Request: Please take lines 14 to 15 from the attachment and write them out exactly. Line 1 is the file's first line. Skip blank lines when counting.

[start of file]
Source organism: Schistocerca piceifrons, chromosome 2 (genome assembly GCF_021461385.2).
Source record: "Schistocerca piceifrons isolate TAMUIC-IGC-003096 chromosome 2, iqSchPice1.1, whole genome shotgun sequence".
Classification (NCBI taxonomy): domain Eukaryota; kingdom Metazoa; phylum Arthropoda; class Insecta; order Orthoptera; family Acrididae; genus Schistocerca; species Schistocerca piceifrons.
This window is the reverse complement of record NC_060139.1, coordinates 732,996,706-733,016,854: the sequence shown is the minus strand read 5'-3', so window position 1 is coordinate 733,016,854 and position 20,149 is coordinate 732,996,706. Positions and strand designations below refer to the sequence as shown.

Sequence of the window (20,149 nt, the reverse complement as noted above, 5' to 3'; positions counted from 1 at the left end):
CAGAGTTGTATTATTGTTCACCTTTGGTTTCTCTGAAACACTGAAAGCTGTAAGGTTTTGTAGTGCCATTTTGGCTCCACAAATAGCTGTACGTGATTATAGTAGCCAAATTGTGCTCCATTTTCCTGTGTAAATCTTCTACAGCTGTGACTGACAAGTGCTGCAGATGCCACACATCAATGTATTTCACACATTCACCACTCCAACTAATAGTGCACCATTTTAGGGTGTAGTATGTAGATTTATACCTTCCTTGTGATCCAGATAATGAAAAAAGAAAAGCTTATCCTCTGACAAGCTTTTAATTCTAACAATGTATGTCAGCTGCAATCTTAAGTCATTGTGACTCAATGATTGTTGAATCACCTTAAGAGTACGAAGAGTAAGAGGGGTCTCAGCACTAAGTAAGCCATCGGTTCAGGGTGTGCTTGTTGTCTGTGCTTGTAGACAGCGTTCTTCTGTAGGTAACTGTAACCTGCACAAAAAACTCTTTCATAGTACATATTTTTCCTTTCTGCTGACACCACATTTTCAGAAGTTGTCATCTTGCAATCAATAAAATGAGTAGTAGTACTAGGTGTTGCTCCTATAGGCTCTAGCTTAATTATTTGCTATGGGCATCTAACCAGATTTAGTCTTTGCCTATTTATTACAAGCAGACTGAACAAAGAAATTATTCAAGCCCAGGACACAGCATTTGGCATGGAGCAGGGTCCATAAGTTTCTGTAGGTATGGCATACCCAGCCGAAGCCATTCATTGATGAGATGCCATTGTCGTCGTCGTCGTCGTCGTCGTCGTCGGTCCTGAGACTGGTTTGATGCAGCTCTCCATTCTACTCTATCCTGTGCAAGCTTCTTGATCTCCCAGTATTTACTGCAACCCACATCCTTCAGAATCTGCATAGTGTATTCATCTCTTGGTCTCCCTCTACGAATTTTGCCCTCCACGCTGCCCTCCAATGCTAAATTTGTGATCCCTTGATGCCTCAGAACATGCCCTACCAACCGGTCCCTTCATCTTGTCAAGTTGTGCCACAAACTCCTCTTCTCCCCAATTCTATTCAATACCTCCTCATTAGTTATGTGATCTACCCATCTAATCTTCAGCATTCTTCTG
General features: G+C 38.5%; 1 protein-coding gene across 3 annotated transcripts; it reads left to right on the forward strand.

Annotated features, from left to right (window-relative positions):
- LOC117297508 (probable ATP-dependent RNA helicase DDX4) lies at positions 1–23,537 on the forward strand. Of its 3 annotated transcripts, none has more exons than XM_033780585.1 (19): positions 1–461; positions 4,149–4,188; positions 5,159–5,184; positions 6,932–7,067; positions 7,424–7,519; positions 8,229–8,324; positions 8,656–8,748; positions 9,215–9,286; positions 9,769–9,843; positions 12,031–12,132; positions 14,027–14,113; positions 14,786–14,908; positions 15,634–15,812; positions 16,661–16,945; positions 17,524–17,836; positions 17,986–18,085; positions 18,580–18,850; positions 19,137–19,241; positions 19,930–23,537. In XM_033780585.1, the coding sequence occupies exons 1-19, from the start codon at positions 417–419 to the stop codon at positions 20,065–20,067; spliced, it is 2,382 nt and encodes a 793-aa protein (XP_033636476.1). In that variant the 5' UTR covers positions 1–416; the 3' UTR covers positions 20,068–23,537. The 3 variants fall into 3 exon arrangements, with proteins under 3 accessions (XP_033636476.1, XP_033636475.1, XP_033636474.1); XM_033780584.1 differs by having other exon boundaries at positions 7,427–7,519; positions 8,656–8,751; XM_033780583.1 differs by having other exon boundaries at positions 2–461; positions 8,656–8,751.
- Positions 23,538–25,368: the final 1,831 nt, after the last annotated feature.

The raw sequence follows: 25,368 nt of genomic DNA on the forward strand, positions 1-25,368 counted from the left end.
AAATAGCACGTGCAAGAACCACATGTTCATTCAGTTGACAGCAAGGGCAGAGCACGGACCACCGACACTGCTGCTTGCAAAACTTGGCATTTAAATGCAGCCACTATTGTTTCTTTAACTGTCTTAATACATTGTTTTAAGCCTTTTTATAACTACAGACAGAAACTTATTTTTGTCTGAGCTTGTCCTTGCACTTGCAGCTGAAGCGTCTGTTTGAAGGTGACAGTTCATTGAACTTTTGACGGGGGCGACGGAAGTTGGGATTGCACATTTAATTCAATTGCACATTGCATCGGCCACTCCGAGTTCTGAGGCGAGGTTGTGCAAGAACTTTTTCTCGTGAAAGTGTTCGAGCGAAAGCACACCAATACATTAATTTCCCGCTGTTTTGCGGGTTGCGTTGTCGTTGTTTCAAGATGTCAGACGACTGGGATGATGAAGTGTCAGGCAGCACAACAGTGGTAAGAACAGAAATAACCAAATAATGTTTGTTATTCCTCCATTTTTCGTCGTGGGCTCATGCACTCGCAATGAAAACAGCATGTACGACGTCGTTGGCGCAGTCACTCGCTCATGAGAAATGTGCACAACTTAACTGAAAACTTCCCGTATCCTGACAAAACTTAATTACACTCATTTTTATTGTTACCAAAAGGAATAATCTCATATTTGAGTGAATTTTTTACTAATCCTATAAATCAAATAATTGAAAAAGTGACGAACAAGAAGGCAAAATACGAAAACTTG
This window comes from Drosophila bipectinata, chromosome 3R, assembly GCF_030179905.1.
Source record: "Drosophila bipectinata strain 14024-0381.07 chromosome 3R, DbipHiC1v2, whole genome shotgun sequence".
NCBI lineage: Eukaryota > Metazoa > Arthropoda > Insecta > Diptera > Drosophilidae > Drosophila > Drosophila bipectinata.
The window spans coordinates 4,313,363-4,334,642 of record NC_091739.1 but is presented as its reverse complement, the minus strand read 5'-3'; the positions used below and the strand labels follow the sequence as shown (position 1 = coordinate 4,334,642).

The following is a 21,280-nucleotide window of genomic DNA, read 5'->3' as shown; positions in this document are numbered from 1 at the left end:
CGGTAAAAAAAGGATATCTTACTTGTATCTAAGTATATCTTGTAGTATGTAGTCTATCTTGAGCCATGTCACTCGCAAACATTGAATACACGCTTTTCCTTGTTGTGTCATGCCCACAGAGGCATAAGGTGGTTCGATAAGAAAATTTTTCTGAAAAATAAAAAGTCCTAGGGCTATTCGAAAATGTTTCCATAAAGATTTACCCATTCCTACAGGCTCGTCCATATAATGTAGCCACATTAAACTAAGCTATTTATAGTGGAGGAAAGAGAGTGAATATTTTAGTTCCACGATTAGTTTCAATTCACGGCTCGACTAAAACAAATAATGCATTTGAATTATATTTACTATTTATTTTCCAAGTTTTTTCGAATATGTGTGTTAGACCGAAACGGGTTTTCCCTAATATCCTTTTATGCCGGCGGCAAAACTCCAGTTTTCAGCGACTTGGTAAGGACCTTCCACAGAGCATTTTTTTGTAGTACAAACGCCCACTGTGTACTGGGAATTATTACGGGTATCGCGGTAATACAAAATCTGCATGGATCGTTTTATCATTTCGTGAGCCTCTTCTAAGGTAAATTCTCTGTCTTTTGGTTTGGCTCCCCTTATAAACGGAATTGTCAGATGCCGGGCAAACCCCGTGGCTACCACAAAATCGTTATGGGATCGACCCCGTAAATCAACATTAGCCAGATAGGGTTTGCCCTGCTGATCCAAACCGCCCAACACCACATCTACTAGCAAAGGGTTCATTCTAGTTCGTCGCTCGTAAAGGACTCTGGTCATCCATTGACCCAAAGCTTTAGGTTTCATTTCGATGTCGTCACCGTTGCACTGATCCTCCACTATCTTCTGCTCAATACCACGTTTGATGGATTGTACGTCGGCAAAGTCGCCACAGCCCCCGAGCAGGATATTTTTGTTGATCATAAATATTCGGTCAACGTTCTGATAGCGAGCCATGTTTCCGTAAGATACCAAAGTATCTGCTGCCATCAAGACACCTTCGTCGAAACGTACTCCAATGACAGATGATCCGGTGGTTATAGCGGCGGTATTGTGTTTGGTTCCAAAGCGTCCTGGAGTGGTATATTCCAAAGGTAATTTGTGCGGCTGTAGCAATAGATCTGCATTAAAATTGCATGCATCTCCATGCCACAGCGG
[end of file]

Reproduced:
Source record: "Drosophila bipectinata strain 14024-0381.07 chromosome 3R, DbipHiC1v2, whole genome shotgun sequence".
NCBI lineage: Eukaryota > Metazoa > Arthropoda > Insecta > Diptera > Drosophilidae > Drosophila > Drosophila bipectinata.